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Byline: shed after the recent heavy rain Lynne Allbutt ASK LYNNE

Q. After the recent high storms Abigail and Barney I have noticed water dripping in my shed. On further inspection the felt has little tears in it.

It doesn't look bad enough to re-do the whole roof so is there a quick fix that I can use to make the shed watertight for the winter at least? A. Yes there is and, funnily enough, I did mine before the storms because the felt had perished on the edges of the roof.

There are various waterproof paints on the market at DIY stores and builder's merchants, which are suitable to use for small repairs. Go for an acrylic-based one as they are easier to use and not as messy as the bitumen or rubber-based paints. I used one called Cromapol.

I am lucky as I have numerous builders that I work with who I can turn to for advice and if possible I would always recommend asking a professional to advice on each individual case.

You could take a few photos of your roof into a builder's merchants, for example - your idea of a small repair might be optimistic compared to what a professional would diagnose.

If you do go for the waterproof paint option, be sure to wear gloves, it can be pretty messy stuff. Good luck.

Q. This is a sort of gardening question - I hope you can help. My dog keeps drinking out of muddy puddles in the garden although she has always got fresh water in the house. I'm afraid she will pick up some bugs or the water won't be good for her. How can I stop her doing it? A. Don't! Ironically, the water from these natural puddles is very good for her and that is why she will prefer it to fresh tap water.

Zoopharmacognosy is the study of how animals self-medicate in the wild; it is a fascinating subject. When animals drink from these natural puddles, even when they look muddy and unpalatable, they are actually 'medicating' with the algae in the puddles, as it is a natural and essential part of their normal or primal diet.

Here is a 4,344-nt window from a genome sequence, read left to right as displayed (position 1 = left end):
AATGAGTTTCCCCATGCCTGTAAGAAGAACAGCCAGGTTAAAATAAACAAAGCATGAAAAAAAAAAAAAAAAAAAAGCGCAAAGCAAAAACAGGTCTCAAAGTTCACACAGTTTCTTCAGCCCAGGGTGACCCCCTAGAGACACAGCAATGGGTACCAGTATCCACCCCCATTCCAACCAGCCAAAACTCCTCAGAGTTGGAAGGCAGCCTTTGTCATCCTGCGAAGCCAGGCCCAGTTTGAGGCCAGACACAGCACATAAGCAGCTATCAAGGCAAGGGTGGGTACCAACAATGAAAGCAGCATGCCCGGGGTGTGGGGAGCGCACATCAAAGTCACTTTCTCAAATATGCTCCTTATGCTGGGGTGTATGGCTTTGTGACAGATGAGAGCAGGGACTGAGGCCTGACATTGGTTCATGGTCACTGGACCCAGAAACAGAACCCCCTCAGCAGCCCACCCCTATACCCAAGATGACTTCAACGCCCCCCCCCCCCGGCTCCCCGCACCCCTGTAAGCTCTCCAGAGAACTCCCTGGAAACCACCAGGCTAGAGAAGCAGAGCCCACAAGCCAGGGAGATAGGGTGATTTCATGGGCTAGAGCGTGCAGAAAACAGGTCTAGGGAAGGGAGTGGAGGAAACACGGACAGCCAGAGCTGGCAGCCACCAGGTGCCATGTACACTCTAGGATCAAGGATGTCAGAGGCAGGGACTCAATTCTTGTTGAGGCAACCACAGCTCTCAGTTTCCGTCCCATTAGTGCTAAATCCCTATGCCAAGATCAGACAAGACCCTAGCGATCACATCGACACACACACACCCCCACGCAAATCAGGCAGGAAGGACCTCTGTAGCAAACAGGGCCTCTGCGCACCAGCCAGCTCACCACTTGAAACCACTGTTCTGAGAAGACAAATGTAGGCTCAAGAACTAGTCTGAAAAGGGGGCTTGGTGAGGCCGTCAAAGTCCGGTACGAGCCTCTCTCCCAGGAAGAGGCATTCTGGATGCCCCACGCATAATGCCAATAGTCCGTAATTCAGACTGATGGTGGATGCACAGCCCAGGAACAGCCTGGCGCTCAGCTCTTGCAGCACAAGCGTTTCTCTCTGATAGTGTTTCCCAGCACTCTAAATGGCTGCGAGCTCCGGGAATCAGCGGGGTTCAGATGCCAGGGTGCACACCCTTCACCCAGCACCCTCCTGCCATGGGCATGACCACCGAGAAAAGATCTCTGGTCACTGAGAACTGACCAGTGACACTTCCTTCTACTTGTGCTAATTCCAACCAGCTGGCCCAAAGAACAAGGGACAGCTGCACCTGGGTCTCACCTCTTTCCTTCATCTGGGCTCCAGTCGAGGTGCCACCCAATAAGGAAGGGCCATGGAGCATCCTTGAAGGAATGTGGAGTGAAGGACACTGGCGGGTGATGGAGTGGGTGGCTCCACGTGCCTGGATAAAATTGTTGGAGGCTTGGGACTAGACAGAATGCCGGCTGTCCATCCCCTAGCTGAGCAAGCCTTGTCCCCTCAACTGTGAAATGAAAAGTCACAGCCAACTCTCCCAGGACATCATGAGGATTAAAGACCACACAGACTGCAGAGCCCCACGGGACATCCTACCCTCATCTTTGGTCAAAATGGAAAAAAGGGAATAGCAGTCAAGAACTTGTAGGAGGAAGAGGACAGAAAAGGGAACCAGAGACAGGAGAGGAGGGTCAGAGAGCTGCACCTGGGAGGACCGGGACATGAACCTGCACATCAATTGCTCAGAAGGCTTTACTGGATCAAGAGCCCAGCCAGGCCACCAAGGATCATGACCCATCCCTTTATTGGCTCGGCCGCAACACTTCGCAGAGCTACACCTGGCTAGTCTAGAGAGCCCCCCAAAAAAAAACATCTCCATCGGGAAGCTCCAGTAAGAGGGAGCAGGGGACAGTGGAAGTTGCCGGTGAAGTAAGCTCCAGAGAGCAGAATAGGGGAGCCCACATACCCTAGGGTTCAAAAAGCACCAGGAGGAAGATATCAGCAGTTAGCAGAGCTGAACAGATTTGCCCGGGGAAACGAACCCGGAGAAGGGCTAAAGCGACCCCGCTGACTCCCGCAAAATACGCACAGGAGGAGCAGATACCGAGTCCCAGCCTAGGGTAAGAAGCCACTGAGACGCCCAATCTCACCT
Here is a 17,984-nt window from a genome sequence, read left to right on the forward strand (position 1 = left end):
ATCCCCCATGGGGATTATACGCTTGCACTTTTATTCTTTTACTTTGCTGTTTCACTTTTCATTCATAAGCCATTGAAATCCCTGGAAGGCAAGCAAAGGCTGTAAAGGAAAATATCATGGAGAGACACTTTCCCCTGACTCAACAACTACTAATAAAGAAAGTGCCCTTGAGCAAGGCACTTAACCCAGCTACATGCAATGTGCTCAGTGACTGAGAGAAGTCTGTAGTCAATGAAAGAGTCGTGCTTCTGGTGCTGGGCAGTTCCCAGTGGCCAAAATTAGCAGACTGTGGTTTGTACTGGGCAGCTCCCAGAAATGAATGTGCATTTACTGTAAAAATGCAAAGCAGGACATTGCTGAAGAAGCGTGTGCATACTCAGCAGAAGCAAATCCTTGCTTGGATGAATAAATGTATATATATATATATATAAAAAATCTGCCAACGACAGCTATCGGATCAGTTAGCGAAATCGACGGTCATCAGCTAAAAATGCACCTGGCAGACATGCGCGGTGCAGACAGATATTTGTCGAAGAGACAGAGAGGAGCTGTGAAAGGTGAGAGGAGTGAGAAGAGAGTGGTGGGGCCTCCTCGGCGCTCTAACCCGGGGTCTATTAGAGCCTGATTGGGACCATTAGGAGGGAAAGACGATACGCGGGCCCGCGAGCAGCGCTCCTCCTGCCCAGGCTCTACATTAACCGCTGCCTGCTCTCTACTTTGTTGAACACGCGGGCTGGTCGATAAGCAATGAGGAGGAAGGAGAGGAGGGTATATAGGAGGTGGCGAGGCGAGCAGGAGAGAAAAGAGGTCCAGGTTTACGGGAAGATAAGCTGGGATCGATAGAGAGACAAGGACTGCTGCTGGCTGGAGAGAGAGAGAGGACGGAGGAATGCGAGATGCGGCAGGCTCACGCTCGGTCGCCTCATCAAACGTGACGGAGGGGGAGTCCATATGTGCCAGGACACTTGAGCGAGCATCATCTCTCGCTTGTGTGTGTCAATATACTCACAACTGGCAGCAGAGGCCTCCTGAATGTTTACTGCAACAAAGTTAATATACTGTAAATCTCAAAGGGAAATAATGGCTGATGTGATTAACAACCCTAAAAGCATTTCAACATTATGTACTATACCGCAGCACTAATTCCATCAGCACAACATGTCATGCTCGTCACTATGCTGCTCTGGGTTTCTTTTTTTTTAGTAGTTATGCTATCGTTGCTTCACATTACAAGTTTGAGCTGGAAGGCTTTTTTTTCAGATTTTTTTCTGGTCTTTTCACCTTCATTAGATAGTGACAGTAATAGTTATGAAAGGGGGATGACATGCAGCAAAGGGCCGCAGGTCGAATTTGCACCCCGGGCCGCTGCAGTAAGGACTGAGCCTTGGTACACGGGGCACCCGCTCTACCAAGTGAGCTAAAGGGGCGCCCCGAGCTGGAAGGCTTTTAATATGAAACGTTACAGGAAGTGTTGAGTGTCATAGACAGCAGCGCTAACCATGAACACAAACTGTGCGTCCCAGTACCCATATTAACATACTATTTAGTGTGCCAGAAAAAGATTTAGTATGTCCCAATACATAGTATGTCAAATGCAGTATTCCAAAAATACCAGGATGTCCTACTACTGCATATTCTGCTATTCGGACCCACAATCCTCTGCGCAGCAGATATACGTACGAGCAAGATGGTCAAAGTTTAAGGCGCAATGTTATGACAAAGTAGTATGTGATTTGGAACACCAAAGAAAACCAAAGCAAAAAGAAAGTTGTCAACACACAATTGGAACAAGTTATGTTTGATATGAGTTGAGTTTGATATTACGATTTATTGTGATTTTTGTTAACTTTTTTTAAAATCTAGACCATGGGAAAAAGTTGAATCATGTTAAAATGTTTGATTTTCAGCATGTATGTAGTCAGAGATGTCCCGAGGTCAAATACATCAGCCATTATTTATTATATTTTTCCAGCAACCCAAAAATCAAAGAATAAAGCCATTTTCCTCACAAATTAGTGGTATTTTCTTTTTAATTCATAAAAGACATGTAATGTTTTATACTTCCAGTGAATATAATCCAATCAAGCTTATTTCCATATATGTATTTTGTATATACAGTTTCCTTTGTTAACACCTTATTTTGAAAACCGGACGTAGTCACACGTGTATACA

As long as the puddles are in a safe and 'clean' area and are free of pollutants, you have nothing to worry about.

Interestingly, and relevant to this topic, is the fact that one of the biggest causes of tummy upsets and toxic reactions in dogs and cats is from overly-clean tiled hall or kitchen floors.

If you use bleach or a strong cleaner to wash the floor there will be a residue left, which you can't see obviously.

But when your pet comes in with wet paws, the residue will be picked up on their paws.

They then lick their paws clean and ingest the chemicals. It is far better to just use hot water and to have a healthy pet.

Q. I am sure you have had a lot of wind-related questions this week.

My panel fence has been blown down for the third time this year and we are getting fed up with replacing bits of it and the plants that the panels annihilate as they are blown into the garden.

It is the actual posts that seem to be breaking off at the ground even though they were concreted in.

Do you have a solution please? We have to have a fence for privacy and security.

A. The biggest problems, or weakest links, are always the wooden posts in a wooden panel fence.

Even though they should always be treated or tanalised, they rot off at the ground, as the water will lie on top the concrete that they are supported in and rot the wood at this weak point.

Fence panels also rot at the base, as it's where they stay wet. The solution is to use concrete posts and usually a concrete gravel board at the base.

The posts and gravel boards will be recessed so a wooden fence panel just slots snugly into the space.

This obviously avoids the rotting off problem and also if a panel is damaged you just slide it out and replace it rather than run the risk of it pulling the whole fence down.

It is more expensive to install, and needs to be done professionally, but is a good investment.


It may be time to fix the roof of your shed after the recent heavy rain
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Title Annotation:Features; Opinion Column
Publication:Western Mail (Cardiff, Wales)
Date:Nov 21, 2015
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